Have you had your fair share of “false starts”?
Perhaps you wanted to cultivate a mindfulness habit or wanted to workout consistently…
Maybe you wanted to start reading more or launch a passion project…
Yet your excitement for your goal always fizzles out after a few days or weeks and you stop making progress. So you end up feeling frustrated with yourself and your lack of follow-through.
We begin to deem ourselves as hopelessly unreliable and inconsistent. Eventually we just believe that lie and think there’s no use in trying anymore.
But that’s not true at all. Here’s a helpful video on rebuilding self-trust, little by little.
I first heard the term “false starts” from my creator friend Gab who encouraged me to keep writing despite me always breaking my writing streaks. A few weeks after that conversation, I stumbled upon Muchelleb’s YouTube video that briefly talks about it too. In this video she says,
“False starts are not the end of the journey—they are part of the journey…Reframe false starts as a natural and normal part of your journey.”
Some of the areas where I’ve had false starts include:
- Working out
- Waking up early
- Publishing newsletter issues consistently
- Writing and publishing my thoughts daily
- Journaling and reading the Bible alongside devotional plans
Every time I break my streak, I used to beat myself up about it.
Now I just remind myself to keep going, to try again—because false starts are part of the journey.
False starts aren’t signs that you’re failing—they’re indicators that you’re trying.
And that’s worth something.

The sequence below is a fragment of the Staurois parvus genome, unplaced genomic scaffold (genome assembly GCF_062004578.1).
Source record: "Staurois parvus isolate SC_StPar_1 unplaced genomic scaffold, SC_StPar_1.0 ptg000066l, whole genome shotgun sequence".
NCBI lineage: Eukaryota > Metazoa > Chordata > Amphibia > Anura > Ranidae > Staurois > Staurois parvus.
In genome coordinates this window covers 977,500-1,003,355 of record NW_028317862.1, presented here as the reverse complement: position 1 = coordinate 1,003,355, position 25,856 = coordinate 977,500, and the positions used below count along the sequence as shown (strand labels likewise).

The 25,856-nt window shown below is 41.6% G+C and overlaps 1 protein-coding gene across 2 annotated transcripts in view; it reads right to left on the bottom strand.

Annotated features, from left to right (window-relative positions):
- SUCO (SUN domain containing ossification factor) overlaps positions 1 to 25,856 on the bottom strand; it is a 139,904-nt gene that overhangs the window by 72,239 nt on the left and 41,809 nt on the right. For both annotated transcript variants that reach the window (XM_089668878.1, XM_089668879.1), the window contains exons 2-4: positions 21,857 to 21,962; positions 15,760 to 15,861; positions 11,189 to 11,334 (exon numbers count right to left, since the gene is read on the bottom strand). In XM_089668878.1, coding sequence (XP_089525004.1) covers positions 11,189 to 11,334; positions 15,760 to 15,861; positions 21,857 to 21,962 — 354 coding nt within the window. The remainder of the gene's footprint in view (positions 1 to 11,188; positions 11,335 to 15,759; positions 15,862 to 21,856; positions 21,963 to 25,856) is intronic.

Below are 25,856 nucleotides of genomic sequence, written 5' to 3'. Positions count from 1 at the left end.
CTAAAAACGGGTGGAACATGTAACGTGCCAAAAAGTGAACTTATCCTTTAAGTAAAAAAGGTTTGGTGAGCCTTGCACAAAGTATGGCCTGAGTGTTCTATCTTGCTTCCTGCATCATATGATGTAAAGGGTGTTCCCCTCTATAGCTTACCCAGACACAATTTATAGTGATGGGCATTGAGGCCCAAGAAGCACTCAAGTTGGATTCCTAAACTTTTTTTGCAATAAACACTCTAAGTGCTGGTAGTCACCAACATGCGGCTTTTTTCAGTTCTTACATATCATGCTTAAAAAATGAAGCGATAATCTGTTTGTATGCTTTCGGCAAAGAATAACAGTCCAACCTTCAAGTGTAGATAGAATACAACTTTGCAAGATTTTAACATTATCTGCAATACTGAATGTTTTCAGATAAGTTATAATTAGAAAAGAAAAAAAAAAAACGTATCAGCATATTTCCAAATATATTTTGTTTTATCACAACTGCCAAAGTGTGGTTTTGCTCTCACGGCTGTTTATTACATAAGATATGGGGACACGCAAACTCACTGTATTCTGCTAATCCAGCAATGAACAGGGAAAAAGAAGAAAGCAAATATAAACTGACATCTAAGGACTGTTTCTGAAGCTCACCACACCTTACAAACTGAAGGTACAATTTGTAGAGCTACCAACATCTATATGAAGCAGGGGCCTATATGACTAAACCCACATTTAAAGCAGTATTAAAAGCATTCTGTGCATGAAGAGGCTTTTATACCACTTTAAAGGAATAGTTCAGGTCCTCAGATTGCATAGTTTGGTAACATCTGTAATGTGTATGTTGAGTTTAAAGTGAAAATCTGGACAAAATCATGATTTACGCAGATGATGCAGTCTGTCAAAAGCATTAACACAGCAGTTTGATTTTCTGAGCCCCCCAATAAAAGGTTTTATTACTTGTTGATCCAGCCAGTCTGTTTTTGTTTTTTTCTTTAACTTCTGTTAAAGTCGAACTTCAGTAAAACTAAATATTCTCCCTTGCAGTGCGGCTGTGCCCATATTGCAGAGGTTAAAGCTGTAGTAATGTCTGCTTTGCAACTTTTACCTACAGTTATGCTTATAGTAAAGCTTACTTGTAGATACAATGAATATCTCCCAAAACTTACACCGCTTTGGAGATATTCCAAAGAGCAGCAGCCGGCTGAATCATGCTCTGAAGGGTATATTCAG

🍎 Health / Mental Health
I messed up this year. Real bad.
I made some real big mistakes I thought I’d never do again, had fallen back into unhealthy patterns and cycles I thought I’ve gotten over, and hurt both myself and someone else in the process.
In the aftermath of it all, I was drowning in self-blame. Self-loathing. Deep, deep regrets.
I couldn’t recognize who I’ve become—no, that’s not accurate. Because I could recognize who I’ve become: I ended up reverting to the version of myself that I worked so hard to heal and leave in the past.
Until this excerpt gave me a new perspective about personal growth and learning:
“When you know better, you do better.”
I love the phrase, and at the same time, I always want to add a footnote to it…
The reality is that a lot of the negative choices we make are repetitive. Particularly when we’re stuck in a pattern of addiction (to a person, food, alcohol, work, etc.)— we already know better.
Growth looks like two steps forward and five steps back sometimes.
Healing isn’t linear or iterative…Healing is a process, not an event, and in the process of healing and learning, repetition is important.
Different iterations of the same lesson theme show up repeteadly, and each time they do, you understand the lesson a little more completely…That’s how learning is supposed to work.
The fact that the learning process involves a lot of repetition is frustrating. We hate repetition. We automatically assume that repeating our mistakes means we’re failing…Repetition can also mean we’re learning.
If repetition weren’t necessary for our learning, that would mean we were robots."